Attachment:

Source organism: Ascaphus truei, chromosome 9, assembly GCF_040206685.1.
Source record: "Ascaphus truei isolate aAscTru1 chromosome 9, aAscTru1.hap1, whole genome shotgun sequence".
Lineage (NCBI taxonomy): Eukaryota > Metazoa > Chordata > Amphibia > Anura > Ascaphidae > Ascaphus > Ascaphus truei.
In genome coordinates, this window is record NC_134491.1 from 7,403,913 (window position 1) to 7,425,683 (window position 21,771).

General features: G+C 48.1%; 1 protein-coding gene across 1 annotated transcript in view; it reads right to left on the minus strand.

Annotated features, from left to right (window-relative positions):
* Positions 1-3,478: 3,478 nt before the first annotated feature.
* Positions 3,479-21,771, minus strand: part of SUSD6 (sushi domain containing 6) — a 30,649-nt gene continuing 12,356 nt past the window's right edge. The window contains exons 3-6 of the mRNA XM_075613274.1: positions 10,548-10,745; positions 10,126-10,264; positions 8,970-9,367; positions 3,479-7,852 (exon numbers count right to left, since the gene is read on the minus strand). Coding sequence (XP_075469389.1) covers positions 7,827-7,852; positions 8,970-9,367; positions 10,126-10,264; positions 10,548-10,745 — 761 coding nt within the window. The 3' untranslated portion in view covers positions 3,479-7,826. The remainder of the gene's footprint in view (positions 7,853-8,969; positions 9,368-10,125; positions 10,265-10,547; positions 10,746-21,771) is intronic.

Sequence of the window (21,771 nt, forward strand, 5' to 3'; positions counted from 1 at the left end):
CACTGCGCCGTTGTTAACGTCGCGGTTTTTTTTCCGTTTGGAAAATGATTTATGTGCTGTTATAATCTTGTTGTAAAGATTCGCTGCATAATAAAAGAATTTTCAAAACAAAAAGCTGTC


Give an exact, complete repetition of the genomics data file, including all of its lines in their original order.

Source organism: Ascaphus truei, chromosome 9, assembly GCF_040206685.1.
Source record: "Ascaphus truei isolate aAscTru1 chromosome 9, aAscTru1.hap1, whole genome shotgun sequence".
Lineage (NCBI taxonomy): Eukaryota > Metazoa > Chordata > Amphibia > Anura > Ascaphidae > Ascaphus > Ascaphus truei.
In genome coordinates, this window is record NC_134491.1 from 7,403,913 (window position 1) to 7,425,683 (window position 21,771).

General features: G+C 48.1%; 1 protein-coding gene across 1 annotated transcript in view; it reads right to left on the minus strand.

Annotated features, from left to right (window-relative positions):
* Positions 1-3,478: 3,478 nt before the first annotated feature.
* Positions 3,479-21,771, minus strand: part of SUSD6 (sushi domain containing 6) — a 30,649-nt gene continuing 12,356 nt past the window's right edge. The window contains exons 3-6 of the mRNA XM_075613274.1: positions 10,548-10,745; positions 10,126-10,264; positions 8,970-9,367; positions 3,479-7,852 (exon numbers count right to left, since the gene is read on the minus strand). Coding sequence (XP_075469389.1) covers positions 7,827-7,852; positions 8,970-9,367; positions 10,126-10,264; positions 10,548-10,745 — 761 coding nt within the window. The 3' untranslated portion in view covers positions 3,479-7,826. The remainder of the gene's footprint in view (positions 7,853-8,969; positions 9,368-10,125; positions 10,265-10,547; positions 10,746-21,771) is intronic.

Sequence of the window (21,771 nt, forward strand, 5' to 3'; positions counted from 1 at the left end):
CACTGCGCCGTTGTTAACGTCGCGGTTTTTTTTCCGTTTGGAAAATGATTTATGTGCTGTTATAATCTTGTTGTAAAGATTCGCTGCATAATAAAAGAATTTTCAAAACAAAAAGCTGTC